In the Middle Age, most part of the population of Coimbra lived inside the walls, crowned by a fortress. There were both a Jewish and Muslim Coimbra. Later a new Jewish quarter was established by the new king as a result of the church and the Jews were moved to a swampy area outside of the city. The original Jewish quarter was situated in and near the Santa Cruz parish. I could not take any pictures of the area as the streets are very narrow and the houses are stacked one by one next to each other.  

It was very surprised when I asked locals where the Jewish Fountain in Coimbra was. To be honest I asked people within a hundred yards of the fountain where it was located, and no one was able to even give me directions and even the locals or some of them never heard of the fountain.

FONTE NOVA OU DOS JUDEUS NEW FOUNTAIN OR JEWISH FOUNTAIN:

Described in 1139 as one of the limits of the Santa Cruz parish, it was probably located at the bottom of the Couraça dos Apóstolos, in the field named “field of the Jewish fountain”, being one of the limits of the Jewish quarter. Later, it had been remodeled and the fountain we see today is of baroque construction, carefully decorated, that was finished in 1725. It had a long inscription about its works, which had been promoted by the King’s Judge, Pedro Rodrigues de Almeida. The stairs surrounding the fountain had been designed by the Architect António Madeira Portugal and were concluded in 1986, when the fountain had been transferred from its original place, behind the Mercado D. Pedro V King Pedro V’s Market Today the market place still sells farm fresh, flowers, vegetables, fruit, fish and meat. We walked through the market on our way to the University.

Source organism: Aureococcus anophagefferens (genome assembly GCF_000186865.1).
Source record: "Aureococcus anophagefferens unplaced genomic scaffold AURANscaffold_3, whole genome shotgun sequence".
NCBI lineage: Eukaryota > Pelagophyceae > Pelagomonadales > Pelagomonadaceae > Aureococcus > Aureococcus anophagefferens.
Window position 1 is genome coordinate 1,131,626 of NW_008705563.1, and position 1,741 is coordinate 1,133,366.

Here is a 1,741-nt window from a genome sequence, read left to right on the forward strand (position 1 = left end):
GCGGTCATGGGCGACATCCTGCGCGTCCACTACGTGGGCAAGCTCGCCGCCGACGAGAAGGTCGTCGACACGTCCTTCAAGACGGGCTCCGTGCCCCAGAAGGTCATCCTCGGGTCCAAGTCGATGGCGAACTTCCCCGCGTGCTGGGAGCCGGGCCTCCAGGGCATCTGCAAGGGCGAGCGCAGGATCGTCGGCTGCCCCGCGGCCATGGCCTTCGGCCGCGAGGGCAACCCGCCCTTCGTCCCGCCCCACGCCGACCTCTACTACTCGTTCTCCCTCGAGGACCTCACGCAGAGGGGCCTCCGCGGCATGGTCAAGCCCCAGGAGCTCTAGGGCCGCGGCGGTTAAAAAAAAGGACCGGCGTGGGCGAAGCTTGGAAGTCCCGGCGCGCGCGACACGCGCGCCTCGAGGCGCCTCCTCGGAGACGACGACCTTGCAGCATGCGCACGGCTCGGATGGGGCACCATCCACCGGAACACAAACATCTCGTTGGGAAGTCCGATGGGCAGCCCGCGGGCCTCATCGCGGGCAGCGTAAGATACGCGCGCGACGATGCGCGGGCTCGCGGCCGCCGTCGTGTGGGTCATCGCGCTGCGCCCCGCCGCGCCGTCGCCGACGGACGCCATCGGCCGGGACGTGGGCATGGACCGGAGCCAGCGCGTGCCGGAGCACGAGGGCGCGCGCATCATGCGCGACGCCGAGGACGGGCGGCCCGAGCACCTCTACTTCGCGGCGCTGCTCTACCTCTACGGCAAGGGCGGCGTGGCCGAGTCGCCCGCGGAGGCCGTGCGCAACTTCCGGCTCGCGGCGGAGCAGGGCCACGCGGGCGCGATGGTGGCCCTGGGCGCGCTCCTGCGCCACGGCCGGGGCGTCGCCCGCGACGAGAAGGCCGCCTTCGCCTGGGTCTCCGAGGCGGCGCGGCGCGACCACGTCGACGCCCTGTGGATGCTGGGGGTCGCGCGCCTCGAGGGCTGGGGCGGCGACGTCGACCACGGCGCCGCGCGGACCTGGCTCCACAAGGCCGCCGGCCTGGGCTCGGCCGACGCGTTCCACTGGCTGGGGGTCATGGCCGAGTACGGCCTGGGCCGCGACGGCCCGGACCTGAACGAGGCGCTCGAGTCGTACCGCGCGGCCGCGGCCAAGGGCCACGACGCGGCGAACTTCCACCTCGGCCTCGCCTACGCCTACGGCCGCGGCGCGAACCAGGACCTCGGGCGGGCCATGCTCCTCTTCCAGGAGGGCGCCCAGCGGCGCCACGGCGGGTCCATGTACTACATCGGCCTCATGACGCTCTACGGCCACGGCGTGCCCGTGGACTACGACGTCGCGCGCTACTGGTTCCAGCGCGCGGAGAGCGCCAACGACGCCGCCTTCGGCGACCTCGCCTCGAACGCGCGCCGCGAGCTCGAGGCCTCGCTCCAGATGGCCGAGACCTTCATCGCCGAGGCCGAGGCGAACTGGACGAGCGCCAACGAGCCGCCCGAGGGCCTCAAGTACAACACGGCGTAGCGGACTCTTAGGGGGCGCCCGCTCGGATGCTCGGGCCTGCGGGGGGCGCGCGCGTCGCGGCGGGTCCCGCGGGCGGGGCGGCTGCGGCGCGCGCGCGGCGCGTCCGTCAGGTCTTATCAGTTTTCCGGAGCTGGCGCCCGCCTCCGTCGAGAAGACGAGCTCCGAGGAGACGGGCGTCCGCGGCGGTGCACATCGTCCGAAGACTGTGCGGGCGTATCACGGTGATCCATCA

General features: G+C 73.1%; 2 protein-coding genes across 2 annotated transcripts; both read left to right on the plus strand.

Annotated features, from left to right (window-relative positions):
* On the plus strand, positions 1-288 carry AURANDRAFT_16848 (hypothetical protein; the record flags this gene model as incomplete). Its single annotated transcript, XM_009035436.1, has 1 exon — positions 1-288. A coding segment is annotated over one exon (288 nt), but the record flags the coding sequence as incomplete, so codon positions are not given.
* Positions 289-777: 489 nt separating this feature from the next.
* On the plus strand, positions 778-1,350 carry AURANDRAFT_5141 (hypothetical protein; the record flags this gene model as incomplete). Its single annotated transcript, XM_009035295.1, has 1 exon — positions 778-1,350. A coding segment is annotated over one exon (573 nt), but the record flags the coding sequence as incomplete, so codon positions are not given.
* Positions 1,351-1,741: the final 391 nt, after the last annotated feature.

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Jewish Fountain, Coimbra


Statue of King Henrie, Coimbra University

 

PATIO OF THE INQUISITION: